Most people have heard of the Sermon on the Mount, even if they have no idea where to find it or what it says. Fewer have heard of the Sermon on the Plain, which is like the former, but different. The first is in Matthew’s gospel, and the second in Luke’s. It’s a good bet that Jesus gave a bang up speech to a large crowd sometime during his time on earth, and these two “sermons” capture at least some of what was said – they read like hurriedly jotted down classroom notes, so don’t expect more.
Some church goers will hear a portion of Luke’s Sermon on the Plain read out loud this Sunday, but if you want to get a preview take a look at Luke, chapter 6. Sunday’s reading includes a number of blessings followed by several woes. Woe to those who are rich, have all they want to eat, are happy with life, and of whom others speak well. What’s with that? Isn’t it good to have enough money to not worry about it, to have enough to eat at all times, to enjoy life, and be well thought of by others? Add a three bedroom house and a couple of newish cars, and it’s the American dream. So why all the woes?
When someone says “Woe is me,” we generally take it to mean that unexpected bad things have come into their life, making them feel sad, incompetent, and unsure of a way out. When someone says “Woe are you,” it usually means that a person has made dumb decisions and is about to make more, reaping consequences that should have been obvious to them. So Woes are not curses, but observations and warnings about unpleasant conditions in life.
The woes Jesus proclaims, it seems to me, are warnings to those who are enjoying the good life, and assuming an air of well earned superiority over those who have less. They’ve placed their confidence in things of transient value that cannot not endure. It’s an offense against divine justice when it’s combined with belief that the good life is there for the taking if one is willing to work hard enough for it; others are missing out only because they’re too lazy to do the work, expecting others to make life easy for them. Still, where is the woe in that? It’s a popular conservative creed adhered to by many Christians.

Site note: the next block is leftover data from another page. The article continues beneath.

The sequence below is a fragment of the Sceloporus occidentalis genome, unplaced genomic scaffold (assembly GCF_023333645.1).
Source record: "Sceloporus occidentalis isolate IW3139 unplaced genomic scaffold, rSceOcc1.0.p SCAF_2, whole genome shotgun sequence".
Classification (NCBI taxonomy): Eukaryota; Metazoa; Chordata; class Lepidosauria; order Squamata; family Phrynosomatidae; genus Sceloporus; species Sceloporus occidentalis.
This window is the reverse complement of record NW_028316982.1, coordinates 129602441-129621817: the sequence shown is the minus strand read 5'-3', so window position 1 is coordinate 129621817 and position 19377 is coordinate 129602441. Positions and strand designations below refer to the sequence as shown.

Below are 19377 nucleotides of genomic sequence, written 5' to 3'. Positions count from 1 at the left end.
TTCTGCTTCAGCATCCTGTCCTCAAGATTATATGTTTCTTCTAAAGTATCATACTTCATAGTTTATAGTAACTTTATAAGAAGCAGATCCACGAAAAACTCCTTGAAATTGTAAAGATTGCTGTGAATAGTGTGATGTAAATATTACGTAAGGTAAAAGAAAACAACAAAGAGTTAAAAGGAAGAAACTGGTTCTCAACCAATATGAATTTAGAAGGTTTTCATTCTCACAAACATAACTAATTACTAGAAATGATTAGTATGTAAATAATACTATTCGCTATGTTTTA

The woe is that each of us will be held accountable for our life of stewardship, because no one really owns anything. We’re temporary stewards of whatever we have. As the psalmist wrote, you can heap all the riches in the world, but when you die they won’t be yours anymore, so don’t take any pride in them (Ps 49). The cars we drive, the houses we own, the stuff they’re filled with, they all come and go, they’re in our hands temporarily, even if we have bills of sale and paid off mortgages. There are all kinds of pride, but the deadly sin of pride is to measure human value by what we possess.
As stewards accountable to God it’s not about pursuing a better life in the hereafter. We take that as a given. Jesus said he came to give life in abundance here and now, and gave instructions for how to live into it in these two “sermons.” It might be that someone’s life is filled with enough: enough money, enough food, enough enjoyment, and a good reputation, but those for whom that’s so don’t assume it came by merit, don’t lust for more than enough, make no claim of superiority, and recognize their role as stewards accountable to God. Accountable stewardship is to do what one can with what one has to cultivate conditions where all can have enough, and none have more at the expense of those having less.